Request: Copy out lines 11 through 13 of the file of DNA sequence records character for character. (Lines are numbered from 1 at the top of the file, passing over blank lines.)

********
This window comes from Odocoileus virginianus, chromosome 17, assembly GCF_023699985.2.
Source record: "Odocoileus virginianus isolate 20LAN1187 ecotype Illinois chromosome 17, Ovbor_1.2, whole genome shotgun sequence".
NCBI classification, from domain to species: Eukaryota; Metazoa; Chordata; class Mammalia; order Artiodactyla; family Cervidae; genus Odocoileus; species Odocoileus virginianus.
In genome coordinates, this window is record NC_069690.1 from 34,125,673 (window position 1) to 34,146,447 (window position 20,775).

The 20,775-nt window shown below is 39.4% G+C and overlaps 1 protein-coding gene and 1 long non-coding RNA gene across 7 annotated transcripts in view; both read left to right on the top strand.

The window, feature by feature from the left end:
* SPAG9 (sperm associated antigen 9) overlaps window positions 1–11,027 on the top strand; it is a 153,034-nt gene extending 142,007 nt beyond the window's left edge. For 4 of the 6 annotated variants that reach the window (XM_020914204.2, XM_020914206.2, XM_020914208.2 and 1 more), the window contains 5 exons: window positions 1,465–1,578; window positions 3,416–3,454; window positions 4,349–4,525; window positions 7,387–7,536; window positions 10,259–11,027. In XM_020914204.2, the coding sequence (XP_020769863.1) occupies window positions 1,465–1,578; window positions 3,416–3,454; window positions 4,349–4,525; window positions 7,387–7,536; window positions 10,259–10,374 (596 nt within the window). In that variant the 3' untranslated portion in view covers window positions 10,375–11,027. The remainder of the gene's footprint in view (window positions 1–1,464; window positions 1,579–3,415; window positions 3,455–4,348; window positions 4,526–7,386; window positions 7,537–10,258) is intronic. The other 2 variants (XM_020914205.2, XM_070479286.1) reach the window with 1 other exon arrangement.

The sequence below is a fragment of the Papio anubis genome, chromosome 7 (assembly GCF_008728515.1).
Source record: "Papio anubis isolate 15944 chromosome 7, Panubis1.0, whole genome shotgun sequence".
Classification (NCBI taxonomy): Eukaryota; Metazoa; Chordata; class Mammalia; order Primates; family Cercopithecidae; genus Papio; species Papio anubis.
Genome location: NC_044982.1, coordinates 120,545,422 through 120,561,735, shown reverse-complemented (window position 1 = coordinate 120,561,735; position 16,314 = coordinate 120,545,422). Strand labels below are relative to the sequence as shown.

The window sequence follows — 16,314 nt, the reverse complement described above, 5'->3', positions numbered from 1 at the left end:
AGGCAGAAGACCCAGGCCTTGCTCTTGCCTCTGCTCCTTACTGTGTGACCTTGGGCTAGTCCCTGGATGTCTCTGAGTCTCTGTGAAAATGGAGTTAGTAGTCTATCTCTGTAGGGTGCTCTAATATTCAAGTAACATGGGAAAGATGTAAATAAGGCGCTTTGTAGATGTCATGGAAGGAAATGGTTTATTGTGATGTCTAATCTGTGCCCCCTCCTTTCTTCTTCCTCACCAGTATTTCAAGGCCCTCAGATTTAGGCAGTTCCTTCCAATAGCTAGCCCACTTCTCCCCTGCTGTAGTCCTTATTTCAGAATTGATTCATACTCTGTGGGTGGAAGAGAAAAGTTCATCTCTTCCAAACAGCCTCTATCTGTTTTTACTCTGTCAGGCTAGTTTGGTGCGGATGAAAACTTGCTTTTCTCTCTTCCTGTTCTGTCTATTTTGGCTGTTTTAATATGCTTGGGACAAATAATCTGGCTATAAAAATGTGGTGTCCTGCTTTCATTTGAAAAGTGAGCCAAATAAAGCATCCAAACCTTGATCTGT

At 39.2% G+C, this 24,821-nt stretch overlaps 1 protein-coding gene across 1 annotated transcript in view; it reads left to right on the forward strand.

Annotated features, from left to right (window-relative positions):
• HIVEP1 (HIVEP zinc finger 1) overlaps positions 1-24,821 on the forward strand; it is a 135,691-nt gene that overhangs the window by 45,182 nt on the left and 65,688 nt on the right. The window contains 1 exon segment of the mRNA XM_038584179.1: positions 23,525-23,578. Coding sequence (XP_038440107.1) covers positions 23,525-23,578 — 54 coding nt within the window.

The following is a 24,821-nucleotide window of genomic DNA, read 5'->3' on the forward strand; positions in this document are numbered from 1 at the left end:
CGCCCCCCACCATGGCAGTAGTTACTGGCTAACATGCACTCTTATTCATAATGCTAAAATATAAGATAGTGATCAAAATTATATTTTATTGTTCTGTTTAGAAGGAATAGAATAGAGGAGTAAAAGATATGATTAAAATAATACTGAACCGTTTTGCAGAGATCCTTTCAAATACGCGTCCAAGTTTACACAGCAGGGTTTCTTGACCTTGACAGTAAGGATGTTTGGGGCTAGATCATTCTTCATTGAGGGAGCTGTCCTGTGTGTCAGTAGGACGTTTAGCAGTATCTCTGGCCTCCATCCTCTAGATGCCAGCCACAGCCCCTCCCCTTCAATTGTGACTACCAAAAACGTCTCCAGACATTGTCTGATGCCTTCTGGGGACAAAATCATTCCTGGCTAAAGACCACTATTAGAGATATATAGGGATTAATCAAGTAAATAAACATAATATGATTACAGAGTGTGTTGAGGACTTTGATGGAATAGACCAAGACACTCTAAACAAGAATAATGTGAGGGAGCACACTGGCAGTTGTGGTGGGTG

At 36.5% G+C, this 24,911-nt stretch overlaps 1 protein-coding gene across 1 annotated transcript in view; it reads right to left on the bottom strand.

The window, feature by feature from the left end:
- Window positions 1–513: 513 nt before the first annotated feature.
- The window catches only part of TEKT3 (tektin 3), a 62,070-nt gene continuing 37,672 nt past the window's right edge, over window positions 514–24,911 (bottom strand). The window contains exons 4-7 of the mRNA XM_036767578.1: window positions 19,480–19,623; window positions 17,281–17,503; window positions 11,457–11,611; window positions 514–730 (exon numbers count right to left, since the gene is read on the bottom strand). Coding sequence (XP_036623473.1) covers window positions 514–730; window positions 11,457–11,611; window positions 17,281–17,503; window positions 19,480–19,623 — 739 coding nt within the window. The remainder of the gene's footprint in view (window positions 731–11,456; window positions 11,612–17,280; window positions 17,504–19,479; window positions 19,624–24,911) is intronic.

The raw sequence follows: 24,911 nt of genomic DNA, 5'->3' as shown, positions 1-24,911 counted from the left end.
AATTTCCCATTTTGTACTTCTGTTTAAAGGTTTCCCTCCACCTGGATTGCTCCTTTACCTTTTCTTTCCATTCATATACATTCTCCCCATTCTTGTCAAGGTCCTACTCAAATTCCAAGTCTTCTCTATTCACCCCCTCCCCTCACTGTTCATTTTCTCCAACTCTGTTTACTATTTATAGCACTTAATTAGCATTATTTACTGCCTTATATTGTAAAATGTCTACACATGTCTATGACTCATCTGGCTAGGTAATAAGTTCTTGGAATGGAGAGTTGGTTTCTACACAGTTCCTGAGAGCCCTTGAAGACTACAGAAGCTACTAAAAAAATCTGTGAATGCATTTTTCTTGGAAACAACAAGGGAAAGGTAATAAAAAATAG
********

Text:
Genome location: NC_044982.1, coordinates 120,545,422 through 120,561,735, shown reverse-complemented (window position 1 = coordinate 120,561,735; position 16,314 = coordinate 120,545,422). Strand labels below are relative to the sequence as shown.

The window sequence follows — 16,314 nt, the reverse complement described above, 5'->3', positions numbered from 1 at the left end:
AGGCAGAAGACCCAGGCCTTGCTCTTGCCTCTGCTCCTTACTGTGTGACCTTGGGCTAGTCCCTGGATGTCTCTGAGTCTCTGTGAAAATGGAGTTAGTAGTCTATCTCTGTAGGGTGCTCTAATATTCAAGTAACATGGGAAAGATGTAAATAAGGCGCTTTGTAGATGTCATGGAAGGAAATGGTTTATTGTGATGTCTAATCTGTGCCCCCTCCTTTCTTCTTCCTCACCAGTATTTCAAGGCCCTCAGATTTAGGCAGTTCCTTCCAATAGCTAGCCCACTTCTCCCCTGCTGTAGTCCTTATTTCAGAATTGATTCATACTCTGTGGGTGGAAGAGAAAAGTTCATCTCTTCCAAACAGCCTCTATCTGTTTTTACTCTGTCAGGCTAGTTTGGTGCGGATGAAAACTTGCTTTTCTCTCTTCCTGTTCTGTCTATTTTGGCTGTTTTAATATGCTTGGGACAAATAATCTGGCTATAAAAATGTGGTGTCCTGCTTTCATTTGAAAAGTGAGCCAAATAAAGCATCCAAACCTTGATCTGT